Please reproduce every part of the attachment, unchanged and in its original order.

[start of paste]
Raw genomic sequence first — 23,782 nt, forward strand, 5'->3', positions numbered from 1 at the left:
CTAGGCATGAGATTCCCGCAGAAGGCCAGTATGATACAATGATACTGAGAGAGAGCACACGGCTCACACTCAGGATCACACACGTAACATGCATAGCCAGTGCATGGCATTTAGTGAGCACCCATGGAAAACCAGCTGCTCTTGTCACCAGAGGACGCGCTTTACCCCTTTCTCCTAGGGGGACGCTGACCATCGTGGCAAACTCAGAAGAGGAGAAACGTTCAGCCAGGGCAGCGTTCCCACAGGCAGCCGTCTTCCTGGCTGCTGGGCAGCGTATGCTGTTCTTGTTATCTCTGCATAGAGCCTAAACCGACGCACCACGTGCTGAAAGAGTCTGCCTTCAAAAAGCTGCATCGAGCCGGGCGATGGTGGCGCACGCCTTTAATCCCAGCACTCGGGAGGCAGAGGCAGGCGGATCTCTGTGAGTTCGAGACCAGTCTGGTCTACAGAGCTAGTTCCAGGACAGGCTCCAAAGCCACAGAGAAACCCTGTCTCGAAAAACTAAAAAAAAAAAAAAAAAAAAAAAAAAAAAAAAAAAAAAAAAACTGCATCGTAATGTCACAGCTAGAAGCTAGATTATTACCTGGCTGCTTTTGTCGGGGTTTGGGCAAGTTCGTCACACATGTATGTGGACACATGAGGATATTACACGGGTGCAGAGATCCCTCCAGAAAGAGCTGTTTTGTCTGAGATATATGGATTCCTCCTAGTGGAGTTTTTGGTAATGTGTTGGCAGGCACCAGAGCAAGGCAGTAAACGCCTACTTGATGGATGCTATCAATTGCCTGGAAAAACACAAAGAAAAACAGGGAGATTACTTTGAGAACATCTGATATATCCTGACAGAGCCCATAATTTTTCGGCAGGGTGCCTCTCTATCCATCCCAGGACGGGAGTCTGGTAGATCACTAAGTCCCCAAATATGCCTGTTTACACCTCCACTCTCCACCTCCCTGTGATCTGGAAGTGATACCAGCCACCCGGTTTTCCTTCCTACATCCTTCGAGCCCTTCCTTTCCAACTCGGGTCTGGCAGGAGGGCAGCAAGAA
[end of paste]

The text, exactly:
Raw genomic sequence first — 23,782 nt, forward strand, 5'->3', positions numbered from 1 at the left:
CTAGGCATGAGATTCCCGCAGAAGGCCAGTATGATACAATGATACTGAGAGAGAGCACACGGCTCACACTCAGGATCACACACGTAACATGCATAGCCAGTGCATGGCATTTAGTGAGCACCCATGGAAAACCAGCTGCTCTTGTCACCAGAGGACGCGCTTTACCCCTTTCTCCTAGGGGGACGCTGACCATCGTGGCAAACTCAGAAGAGGAGAAACGTTCAGCCAGGGCAGCGTTCCCACAGGCAGCCGTCTTCCTGGCTGCTGGGCAGCGTATGCTGTTCTTGTTATCTCTGCATAGAGCCTAAACCGACGCACCACGTGCTGAAAGAGTCTGCCTTCAAAAAGCTGCATCGAGCCGGGCGATGGTGGCGCACGCCTTTAATCCCAGCACTCGGGAGGCAGAGGCAGGCGGATCTCTGTGAGTTCGAGACCAGTCTGGTCTACAGAGCTAGTTCCAGGACAGGCTCCAAAGCCACAGAGAAACCCTGTCTCGAAAAACTAAAAAAAAAAAAAAAAAAAAAAAAAAAAAAAAAAAAAAAAAACTGCATCGTAATGTCACAGCTAGAAGCTAGATTATTACCTGGCTGCTTTTGTCGGGGTTTGGGCAAGTTCGTCACACATGTATGTGGACACATGAGGATATTACACGGGTGCAGAGATCCCTCCAGAAAGAGCTGTTTTGTCTGAGATATATGGATTCCTCCTAGTGGAGTTTTTGGTAATGTGTTGGCAGGCACCAGAGCAAGGCAGTAAACGCCTACTTGATGGATGCTATCAATTGCCTGGAAAAACACAAAGAAAAACAGGGAGATTACTTTGAGAACATCTGATATATCCTGACAGAGCCCATAATTTTTCGGCAGGGTGCCTCTCTATCCATCCCAGGACGGGAGTCTGGTAGATCACTAAGTCCCCAAATATGCCTGTTTACACCTCCACTCTCCACCTCCCTGTGATCTGGAAGTGATACCAGCCACCCGGTTTTCCTTCCTACATCCTTCGAGCCCTTCCTTTCCAACTCGGGTCTGGCAGGAGGGCAGCAAGAA